The fix isn’t as easy as understanding where the problem comes from. It requires that the American basketball intelligentsia, who needed consecutive ass-whippings at a World Championships & an Olympic Games before we realized our system for picking our Olympic Team needed changing, to again look at the way we’re doing things and realize we need a change.

It requires we shorten the shot clock from 35 to something more closely approximating the NBA’s 24-second clock.

It requires  we change the rules to create more offense, eliminating hand-checking and tightening up the requirements for charge fouls.

It means the rules committee — whose job it is to enact all these changes — needs to have a member whose job is to look out for the best interests of the game.

That one’s key because I struggle to wrap my head around the idea that anyone who was looking out for the best interests of the game, and not the interests of a team not stuffed with talent, would think that scoring routinely dropping is a good idea.

Of course, the biggest one is this: We need some NBA innovation to make its way to the college game.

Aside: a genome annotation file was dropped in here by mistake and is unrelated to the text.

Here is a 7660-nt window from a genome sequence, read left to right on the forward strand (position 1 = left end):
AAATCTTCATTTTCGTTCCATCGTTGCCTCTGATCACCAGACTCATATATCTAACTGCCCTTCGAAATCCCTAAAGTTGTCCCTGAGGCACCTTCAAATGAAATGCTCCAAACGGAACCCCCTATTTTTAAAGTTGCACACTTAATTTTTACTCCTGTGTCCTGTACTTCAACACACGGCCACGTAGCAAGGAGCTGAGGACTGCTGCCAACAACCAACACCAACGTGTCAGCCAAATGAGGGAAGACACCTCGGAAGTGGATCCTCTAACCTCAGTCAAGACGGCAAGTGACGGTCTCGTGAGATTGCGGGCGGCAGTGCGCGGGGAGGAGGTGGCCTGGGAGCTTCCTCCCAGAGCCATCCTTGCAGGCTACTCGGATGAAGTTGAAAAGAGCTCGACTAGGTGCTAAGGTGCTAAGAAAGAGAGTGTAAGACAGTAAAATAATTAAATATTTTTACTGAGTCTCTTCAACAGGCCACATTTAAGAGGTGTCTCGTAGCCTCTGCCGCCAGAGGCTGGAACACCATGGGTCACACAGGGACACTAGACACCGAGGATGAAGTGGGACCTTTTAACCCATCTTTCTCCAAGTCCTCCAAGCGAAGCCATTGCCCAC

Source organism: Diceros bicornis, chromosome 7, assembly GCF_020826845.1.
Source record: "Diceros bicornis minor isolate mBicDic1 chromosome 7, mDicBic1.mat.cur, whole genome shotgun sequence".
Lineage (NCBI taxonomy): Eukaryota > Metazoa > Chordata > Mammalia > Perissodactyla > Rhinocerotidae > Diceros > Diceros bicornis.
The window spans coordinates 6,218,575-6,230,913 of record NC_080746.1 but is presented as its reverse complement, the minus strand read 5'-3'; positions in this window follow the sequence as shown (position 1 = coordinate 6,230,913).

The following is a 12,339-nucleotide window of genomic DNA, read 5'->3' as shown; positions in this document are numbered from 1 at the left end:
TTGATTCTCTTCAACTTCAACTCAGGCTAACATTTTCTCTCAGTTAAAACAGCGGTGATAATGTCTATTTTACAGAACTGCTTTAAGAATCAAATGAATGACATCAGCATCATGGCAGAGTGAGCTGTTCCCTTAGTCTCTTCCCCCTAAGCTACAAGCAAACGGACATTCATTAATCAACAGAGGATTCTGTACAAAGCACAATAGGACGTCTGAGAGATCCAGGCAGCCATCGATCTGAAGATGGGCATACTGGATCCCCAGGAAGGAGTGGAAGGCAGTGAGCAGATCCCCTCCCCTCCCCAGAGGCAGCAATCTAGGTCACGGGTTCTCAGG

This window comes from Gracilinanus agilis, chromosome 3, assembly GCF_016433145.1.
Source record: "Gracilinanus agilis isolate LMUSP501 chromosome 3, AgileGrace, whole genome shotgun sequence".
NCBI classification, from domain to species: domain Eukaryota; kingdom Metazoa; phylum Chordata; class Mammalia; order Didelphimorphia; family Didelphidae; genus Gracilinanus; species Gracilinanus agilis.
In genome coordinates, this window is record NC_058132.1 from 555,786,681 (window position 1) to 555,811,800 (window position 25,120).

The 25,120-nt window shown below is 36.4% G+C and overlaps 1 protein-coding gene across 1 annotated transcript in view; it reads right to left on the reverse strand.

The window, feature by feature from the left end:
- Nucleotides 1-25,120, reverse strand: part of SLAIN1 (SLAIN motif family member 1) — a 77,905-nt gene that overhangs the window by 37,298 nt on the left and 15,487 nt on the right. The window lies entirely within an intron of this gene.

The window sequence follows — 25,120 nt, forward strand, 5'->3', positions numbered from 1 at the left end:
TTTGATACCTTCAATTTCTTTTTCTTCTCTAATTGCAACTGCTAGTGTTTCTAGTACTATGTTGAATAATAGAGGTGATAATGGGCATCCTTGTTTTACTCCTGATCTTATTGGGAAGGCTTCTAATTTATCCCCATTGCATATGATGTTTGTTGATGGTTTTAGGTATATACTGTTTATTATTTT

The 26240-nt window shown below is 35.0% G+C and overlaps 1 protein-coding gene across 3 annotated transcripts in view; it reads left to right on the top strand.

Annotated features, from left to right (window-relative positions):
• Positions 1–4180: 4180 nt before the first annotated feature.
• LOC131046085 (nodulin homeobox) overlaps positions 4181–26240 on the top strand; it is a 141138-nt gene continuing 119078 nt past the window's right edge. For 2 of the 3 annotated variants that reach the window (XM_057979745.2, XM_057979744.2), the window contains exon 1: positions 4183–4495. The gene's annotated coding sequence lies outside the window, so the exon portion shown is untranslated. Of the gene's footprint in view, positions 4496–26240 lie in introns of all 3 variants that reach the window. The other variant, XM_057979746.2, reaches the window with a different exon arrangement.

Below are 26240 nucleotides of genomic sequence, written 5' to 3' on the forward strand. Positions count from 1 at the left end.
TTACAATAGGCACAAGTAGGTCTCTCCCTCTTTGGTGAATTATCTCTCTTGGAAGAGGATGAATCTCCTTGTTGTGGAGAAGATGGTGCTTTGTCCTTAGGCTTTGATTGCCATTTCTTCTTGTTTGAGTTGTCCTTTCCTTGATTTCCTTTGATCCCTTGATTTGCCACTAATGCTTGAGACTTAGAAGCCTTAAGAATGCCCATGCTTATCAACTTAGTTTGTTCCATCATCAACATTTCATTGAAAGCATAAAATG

Imagine if Mike D’Antoni had coached Texas with the ability to make whatever offense he wanted without having to worry about how a star veteran player felt about it. What could he have done. With Kevin Durant? The mind boggles and the pulse quickens.

But we know it won’t happen. Worse still, we know exactly why it won’t happen.

As long as we have college coaches who need to win more than they need to make every player the best that they can be, we’ll have this problem.

As long as the rules are such that turning every game into a rock fight is a beneficial strategy, we’ll have this problem.

As long as we need to continue to hope for two magical weeks every March to eliminate the aftertaste of the games before it, we’ll have this problem.

We have to fix it or before too long, March Madness will not be as exciting as it could have been.